Sunday afternoon in Fairbanks 9/15/13

I took the next shuttle bus back to the Westmark and returned to my room about 2:30pm. Laid down for a short nap. After the nap then I got ready for the evening activities. Presentations in ball room of Fairbanks-Denali Park-Anchorage trip logistics followed by historical programs.

Went to hotel dinning room for dinner as it was close and convenient. Had a pulled pork sandwich, finished in time to make it to the presentations held down the hall.

Part of the presentation was the instructions for handling luggage for tomorrow’s trip to Denali over night and then on to Anchorage. Due to space and time limits only an overnight bag could be taken with you on the train. The rest of your luggage was to be checked in the hotel lobby and would be trucked to Anchorage and then sent to the Hilton if you were staying there other wise you will pick it up in the ARR station in Anchorage.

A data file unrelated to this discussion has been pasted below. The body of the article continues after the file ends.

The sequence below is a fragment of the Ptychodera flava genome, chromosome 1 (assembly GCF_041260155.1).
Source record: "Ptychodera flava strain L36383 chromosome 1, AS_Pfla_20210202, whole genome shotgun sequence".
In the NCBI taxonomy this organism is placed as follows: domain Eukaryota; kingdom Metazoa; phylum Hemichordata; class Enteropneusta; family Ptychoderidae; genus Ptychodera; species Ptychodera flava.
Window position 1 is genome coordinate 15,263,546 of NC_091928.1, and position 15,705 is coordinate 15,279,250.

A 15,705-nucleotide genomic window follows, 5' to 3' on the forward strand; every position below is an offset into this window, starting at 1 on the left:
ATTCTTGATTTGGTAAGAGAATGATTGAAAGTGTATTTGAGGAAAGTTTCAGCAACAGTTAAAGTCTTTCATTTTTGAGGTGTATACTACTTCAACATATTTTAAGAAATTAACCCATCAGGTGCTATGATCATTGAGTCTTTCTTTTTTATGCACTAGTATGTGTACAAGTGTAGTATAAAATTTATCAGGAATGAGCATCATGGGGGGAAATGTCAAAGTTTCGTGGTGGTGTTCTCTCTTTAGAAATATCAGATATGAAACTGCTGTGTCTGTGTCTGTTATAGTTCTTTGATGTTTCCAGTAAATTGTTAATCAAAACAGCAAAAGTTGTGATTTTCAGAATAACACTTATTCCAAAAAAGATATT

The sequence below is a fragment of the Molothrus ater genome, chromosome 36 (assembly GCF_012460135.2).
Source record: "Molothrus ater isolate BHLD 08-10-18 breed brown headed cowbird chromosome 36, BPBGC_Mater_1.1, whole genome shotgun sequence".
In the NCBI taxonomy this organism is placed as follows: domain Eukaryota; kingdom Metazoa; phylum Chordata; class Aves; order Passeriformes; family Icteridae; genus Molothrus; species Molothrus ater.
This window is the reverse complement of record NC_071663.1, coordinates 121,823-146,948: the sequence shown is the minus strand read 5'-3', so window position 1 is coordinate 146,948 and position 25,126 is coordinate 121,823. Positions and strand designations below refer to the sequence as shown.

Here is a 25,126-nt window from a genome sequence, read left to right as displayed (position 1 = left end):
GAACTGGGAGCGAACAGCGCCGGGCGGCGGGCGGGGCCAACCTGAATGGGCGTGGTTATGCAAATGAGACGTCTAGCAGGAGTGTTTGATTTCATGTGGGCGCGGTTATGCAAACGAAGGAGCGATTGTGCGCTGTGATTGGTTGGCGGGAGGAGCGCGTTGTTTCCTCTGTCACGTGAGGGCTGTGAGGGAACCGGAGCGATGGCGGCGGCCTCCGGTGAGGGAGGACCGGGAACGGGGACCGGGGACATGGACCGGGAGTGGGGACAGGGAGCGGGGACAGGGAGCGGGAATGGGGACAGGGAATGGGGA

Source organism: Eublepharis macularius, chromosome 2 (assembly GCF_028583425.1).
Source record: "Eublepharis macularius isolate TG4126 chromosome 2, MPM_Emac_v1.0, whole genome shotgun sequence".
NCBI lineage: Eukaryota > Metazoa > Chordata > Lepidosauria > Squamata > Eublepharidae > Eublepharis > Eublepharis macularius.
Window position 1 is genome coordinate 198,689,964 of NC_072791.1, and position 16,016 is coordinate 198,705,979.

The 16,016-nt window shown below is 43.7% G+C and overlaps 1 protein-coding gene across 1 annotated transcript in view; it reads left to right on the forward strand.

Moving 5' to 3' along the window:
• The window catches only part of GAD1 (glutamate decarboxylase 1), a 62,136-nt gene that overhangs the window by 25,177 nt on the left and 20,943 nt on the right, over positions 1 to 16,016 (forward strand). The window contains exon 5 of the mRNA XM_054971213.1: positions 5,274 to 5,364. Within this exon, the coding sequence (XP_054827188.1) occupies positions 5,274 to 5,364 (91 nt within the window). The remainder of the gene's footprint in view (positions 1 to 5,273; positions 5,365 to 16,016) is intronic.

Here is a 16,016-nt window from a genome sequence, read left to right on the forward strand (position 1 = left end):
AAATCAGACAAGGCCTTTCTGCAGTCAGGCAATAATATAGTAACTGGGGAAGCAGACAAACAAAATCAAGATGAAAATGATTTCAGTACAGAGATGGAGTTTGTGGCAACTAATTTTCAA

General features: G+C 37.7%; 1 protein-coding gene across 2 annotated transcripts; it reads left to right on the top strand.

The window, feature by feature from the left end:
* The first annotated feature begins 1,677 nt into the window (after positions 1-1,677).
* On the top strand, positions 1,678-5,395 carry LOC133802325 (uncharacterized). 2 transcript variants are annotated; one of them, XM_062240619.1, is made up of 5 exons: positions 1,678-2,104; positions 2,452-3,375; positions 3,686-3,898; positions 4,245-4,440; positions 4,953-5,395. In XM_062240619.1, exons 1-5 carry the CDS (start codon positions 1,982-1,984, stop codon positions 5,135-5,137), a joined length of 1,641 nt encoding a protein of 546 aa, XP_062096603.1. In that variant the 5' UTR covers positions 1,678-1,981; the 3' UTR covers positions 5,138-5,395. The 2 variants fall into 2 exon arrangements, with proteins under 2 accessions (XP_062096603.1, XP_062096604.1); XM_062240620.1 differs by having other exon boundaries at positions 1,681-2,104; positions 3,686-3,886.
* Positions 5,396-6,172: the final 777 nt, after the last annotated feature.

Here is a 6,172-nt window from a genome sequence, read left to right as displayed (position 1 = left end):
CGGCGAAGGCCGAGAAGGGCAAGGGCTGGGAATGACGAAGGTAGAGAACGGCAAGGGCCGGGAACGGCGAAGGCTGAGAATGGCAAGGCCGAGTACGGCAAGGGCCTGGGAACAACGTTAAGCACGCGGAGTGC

One of the presenters was the engineer who provided rides yesterday at Pioneer Park on the Tanana Valley Railroad # 1. He talked about the rebuilding of # 1 and the history of the Tanana Valley Railroad Museum.

Afterwards I went for a walk around the hotel buildings and notice the poles in the parking lots. One for each space. These are electrical outlets for you to plug in your engine blanket or heater for when you are parked in the below zero weather.  

Back in room, I repack my luggage for tomorrow’s train ride through the heart of Alaska.

fairbanks rt side

fair map

Contact info:

Alaska Railroad:

Tanana Valley Model Railroad Club:

Midnight Sun Game:

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Train ride to North Pole